For three months, Geoff Martin sat in a car listening to music.

All kinds of music: jazz, classical, rock, blues, you name it.

A nice job for the Canadian, helping renowned audio specialist Bang & Olufsen tailor-design a complete sound system for the new Audi A8 and win a big contract.

More than a year later, Bang & Olufsen took the finished car to Audi's headquarters in Ingolstadt and quite literally blew the executives away.

You may know the Danish company for its ultra-thin speakers, banana-shaped phones, or wall-mounted CD players, but the Audi project was a thrust into a new market: car audio.

It's been a slow process, says Bjarne Sorensen, senior program manager.

Bang & Olufsen had been looking at the challenge of car audio for many years, but couldn't tackle the inherent problems of a car interior until the appropriate technology was developed.

"We now have closed speaker boxes, our ICEpower amplifier that runs cool and with very little power draw, and the acoustic lens that allows us to hit the sweet spot for listeners," Sorensen says.

After assembling the components, the firm bought a brand-new A8 and brought it back to its facility in Denmark to engineer a prototype system. It took more than a year to get it right.

Finally, after components were selected and installed into a prototype, it was down to one man to tune the system entirely by ear.

Martin, a specialist in sound design for Bang & Olufsen, has been professionally mixing and tuning audio since 1990 when he began studies in McGill University's sound-recording program.

Now at the company's headquarters in Denmark, he sat for three months in the A8, tuning its system.

Sorensen says the system was developed specifically for the A8 platform, and isn't comprised of a predesigned component set (speakers, amplifier, subwoofer). This contributes to the incredible cost of the stereo compared with other high-end systems — tick the box and you'll pay nearly $8,000 for aural bliss.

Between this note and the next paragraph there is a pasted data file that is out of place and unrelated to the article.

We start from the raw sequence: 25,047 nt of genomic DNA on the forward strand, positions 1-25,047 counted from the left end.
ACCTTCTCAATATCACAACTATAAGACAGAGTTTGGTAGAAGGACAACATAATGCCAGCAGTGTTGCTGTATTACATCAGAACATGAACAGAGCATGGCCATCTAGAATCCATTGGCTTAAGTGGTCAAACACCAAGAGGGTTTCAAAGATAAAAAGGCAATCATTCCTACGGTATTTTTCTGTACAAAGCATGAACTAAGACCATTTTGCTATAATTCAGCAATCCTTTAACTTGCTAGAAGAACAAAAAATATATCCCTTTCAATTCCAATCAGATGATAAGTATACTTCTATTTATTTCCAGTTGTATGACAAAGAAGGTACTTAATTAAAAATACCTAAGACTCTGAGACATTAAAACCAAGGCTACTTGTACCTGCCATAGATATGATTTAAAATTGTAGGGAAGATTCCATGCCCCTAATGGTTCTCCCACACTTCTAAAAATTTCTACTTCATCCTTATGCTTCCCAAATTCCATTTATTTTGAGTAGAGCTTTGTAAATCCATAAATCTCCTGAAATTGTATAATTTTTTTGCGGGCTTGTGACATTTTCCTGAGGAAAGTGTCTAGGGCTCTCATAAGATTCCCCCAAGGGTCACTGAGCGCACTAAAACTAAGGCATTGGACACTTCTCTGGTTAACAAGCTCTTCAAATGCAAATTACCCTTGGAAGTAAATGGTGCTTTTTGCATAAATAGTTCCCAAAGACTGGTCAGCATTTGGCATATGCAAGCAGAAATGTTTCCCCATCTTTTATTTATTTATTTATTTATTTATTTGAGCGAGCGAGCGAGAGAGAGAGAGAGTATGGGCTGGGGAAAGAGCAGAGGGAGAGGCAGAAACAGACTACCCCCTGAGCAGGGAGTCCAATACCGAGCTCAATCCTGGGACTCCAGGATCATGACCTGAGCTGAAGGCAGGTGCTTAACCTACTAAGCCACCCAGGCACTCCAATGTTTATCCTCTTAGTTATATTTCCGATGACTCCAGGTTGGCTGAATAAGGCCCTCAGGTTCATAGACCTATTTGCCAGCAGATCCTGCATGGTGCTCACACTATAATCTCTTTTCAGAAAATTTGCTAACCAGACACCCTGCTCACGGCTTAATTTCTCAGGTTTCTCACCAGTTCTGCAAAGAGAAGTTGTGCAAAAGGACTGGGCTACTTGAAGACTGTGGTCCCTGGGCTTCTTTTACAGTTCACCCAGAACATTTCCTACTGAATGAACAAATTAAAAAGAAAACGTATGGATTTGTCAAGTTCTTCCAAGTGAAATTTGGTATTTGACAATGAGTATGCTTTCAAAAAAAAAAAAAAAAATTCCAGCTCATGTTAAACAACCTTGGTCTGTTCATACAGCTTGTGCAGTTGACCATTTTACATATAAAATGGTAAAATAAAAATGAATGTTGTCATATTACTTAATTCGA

Slip behind the wheel and the first noticeable addition to the cabin are silver aluminum speaker grilles on the doors. They are part of the 14-speaker set that includes a subwoofer and acoustic lenses.

Push the starter button and the two acoustic lenses rise on each side of the dashboard. The concept was developed by Sausalito Audio Works in California, presented to Bang & Olufsen several years ago, and has been carefully honed since. Bang & Olufsen holds the exclusive licence to the technology.

The lenses provide a constant tonal balance, both reflecting and directing sound toward the listener. Most noticeably, they provide a better sense of space and realism. In other words, they help create a large and distinct sound stage at the front of the car, lending to the perception that The Who, for instance, is playing on the hood.

Other interesting features of the stereo include its ability to compensate for road noise by infinitely altering the volume to maintain a constant sound level from the speakers.

"We use input from the engine management computer, climate control and a microphone in the headliner to achieve this," Sorensen says. "You can't fool it."

As far as power goes, the ICEpower amplifier helps push total system output to 1,100 watts, divided among the 14 speakers.

The amp itself is extremely compact: it's smaller than a sheet of paper, and only 6.3 cm high. It has a dynamic range of 115 decibels, and a distortion less than 0.1 per cent at full power.

How does it sound? Phenomenal.

I spent more than an hour sampling all sorts of music, including some of the same tracks that Martin used to tune the stereo.

The best way to describe the experience is to say that the equivalent home system would cost more than $20,000 to reproduce.

You may think it's silly to spend so much on a stereo, but the amount of music you're missing while listening to a conventional system is extraordinary. A conventional stereo is like paying to see the Rolling Stones, with only two band members showing up. The Bang & Olufsen system is like hearing the Rolling Stones — with The Who playing backup.

Tailored systems will be eventually developed for other manufacturers, Sorensen says, with the eventual goal of Bang & Olufsen stereos available in vehicles by Mercedes-Benz, BMW and others.

Sorensen says that Bang & Olufsen imagines car audio going even further.

"There are possibilities for rear-seat entertainment, or to connect the car wirelessly to the home stereo. We see the car as another `link room' from your office to your home.

"Instead of having six CDs in a car and listening to the same music because it's a hassle to change them, you could always have access to all of your music at home while you're on the road."

Not having to deal with bulky CD magazines? Now that's music to the ears.